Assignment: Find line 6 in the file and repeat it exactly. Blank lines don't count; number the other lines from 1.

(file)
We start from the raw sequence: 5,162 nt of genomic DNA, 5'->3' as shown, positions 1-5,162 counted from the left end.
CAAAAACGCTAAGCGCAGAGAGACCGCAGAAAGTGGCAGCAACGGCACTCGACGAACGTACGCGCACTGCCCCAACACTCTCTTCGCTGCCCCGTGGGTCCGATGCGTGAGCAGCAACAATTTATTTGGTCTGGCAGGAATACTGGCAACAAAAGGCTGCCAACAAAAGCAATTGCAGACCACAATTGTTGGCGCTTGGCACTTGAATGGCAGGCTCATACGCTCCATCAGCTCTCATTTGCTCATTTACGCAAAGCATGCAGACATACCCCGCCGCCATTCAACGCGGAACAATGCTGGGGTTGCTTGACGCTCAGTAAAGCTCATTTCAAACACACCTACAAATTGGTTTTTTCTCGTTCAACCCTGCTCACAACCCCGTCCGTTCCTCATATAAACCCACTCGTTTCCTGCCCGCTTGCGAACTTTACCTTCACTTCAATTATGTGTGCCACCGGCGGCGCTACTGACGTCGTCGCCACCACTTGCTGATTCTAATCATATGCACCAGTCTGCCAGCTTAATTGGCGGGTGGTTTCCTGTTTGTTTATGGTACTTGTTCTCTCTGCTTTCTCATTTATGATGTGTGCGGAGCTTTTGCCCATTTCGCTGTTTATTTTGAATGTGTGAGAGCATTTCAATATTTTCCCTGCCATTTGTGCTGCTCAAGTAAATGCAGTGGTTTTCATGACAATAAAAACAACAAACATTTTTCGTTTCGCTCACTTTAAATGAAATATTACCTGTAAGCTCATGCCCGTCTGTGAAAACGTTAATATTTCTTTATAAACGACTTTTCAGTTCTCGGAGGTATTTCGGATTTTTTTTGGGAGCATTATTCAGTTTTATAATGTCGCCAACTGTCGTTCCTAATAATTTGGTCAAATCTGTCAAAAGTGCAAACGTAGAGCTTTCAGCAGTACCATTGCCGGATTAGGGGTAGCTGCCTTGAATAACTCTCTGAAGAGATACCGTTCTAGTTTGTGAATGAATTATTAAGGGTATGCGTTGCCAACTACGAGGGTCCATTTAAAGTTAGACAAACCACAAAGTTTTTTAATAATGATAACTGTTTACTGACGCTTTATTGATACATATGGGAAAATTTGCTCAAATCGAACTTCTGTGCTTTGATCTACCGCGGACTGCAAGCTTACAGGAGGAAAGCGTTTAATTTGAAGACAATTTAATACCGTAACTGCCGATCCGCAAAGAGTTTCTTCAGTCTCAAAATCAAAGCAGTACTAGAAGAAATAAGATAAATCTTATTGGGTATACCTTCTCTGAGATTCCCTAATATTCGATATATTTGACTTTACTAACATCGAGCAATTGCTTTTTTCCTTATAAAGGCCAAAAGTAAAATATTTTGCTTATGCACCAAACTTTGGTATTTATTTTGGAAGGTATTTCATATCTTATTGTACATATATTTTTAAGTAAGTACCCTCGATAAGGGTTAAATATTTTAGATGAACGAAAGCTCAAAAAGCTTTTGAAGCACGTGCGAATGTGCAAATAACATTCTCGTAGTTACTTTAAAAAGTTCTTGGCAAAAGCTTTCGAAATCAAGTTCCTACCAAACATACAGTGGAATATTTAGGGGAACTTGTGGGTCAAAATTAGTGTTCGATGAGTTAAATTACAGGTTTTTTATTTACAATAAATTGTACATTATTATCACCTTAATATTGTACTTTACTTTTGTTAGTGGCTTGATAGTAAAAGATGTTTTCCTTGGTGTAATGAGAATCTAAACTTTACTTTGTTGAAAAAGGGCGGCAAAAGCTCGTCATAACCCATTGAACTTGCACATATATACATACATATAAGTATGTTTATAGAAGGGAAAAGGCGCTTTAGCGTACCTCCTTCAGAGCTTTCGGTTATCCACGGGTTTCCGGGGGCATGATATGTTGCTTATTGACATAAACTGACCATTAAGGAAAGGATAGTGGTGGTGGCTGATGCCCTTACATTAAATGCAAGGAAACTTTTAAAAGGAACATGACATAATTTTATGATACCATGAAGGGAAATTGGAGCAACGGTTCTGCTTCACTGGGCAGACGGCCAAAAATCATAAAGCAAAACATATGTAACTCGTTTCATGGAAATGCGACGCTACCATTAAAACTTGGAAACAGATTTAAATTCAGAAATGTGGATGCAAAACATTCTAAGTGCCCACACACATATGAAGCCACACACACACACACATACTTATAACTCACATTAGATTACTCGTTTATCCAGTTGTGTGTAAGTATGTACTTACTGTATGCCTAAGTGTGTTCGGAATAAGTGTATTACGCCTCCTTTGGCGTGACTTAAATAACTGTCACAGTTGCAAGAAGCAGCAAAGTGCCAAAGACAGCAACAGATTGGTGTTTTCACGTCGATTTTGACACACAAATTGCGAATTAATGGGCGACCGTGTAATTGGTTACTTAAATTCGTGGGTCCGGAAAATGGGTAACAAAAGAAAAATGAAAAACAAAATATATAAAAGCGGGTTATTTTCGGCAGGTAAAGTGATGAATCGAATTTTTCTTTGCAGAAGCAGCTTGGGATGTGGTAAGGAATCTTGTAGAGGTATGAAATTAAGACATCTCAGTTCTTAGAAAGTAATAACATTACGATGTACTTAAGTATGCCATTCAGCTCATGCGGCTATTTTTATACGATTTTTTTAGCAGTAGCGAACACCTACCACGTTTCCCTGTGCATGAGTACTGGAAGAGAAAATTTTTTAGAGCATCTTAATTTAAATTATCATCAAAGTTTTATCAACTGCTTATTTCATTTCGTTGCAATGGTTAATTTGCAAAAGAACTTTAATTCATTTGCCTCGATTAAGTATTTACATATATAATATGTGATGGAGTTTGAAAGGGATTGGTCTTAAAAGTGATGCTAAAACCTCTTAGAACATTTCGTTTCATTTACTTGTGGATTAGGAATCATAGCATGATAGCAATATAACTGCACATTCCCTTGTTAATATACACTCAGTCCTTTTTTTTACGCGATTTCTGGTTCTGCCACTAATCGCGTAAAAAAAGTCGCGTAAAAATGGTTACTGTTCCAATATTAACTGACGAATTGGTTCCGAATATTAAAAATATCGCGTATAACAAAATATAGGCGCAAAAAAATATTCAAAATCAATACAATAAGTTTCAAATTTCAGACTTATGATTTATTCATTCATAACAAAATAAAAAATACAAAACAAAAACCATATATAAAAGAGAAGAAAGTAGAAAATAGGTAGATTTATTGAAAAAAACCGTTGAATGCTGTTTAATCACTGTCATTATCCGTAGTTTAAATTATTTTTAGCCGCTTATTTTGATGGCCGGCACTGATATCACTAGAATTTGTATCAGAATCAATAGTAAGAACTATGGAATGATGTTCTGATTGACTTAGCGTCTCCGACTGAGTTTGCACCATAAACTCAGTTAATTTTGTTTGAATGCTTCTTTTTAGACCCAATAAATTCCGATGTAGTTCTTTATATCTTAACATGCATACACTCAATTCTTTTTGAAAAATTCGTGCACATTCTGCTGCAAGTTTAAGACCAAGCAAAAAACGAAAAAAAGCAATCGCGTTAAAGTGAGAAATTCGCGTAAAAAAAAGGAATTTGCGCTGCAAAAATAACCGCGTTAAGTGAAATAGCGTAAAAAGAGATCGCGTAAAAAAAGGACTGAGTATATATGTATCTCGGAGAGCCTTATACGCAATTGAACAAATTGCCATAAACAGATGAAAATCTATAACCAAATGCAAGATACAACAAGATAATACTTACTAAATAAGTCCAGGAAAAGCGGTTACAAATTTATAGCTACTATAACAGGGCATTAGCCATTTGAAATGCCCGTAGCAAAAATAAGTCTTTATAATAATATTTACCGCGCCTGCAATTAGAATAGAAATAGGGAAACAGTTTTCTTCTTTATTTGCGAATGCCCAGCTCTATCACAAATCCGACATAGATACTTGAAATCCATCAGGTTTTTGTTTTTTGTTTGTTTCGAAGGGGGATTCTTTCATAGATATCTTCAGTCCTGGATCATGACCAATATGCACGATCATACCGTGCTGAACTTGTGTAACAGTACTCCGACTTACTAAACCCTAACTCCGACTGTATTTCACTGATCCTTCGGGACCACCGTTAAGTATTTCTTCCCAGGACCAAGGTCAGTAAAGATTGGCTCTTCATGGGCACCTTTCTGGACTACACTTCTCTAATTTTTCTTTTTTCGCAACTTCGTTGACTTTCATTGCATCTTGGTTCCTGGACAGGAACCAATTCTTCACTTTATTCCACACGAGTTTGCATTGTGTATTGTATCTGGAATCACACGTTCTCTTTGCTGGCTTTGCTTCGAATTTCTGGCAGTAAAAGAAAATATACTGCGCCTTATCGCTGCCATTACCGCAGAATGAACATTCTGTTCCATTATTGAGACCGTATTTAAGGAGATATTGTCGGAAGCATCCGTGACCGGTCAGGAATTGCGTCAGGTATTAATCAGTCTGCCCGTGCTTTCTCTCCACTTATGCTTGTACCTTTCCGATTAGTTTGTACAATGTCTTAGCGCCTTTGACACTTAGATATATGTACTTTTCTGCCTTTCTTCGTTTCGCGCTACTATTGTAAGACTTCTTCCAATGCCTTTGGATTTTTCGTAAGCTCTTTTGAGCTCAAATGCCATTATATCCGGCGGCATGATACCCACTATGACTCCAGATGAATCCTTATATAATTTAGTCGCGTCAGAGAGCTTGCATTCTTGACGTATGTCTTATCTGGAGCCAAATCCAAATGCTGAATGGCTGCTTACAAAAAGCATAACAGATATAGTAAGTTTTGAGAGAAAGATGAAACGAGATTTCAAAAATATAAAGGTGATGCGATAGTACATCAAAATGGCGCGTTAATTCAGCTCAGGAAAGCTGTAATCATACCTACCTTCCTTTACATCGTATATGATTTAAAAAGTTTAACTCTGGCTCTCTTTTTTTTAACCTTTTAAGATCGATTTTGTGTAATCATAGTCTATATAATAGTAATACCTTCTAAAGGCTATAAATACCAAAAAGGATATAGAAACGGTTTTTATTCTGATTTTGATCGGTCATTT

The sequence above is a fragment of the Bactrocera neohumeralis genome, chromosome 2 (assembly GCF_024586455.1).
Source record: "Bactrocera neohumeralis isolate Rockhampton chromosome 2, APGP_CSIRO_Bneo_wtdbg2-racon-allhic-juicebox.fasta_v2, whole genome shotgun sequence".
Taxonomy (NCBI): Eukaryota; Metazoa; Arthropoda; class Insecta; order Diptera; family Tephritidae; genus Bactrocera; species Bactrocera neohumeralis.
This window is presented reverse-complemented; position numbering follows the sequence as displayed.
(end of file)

This window is presented reverse-complemented; position numbering follows the sequence as displayed.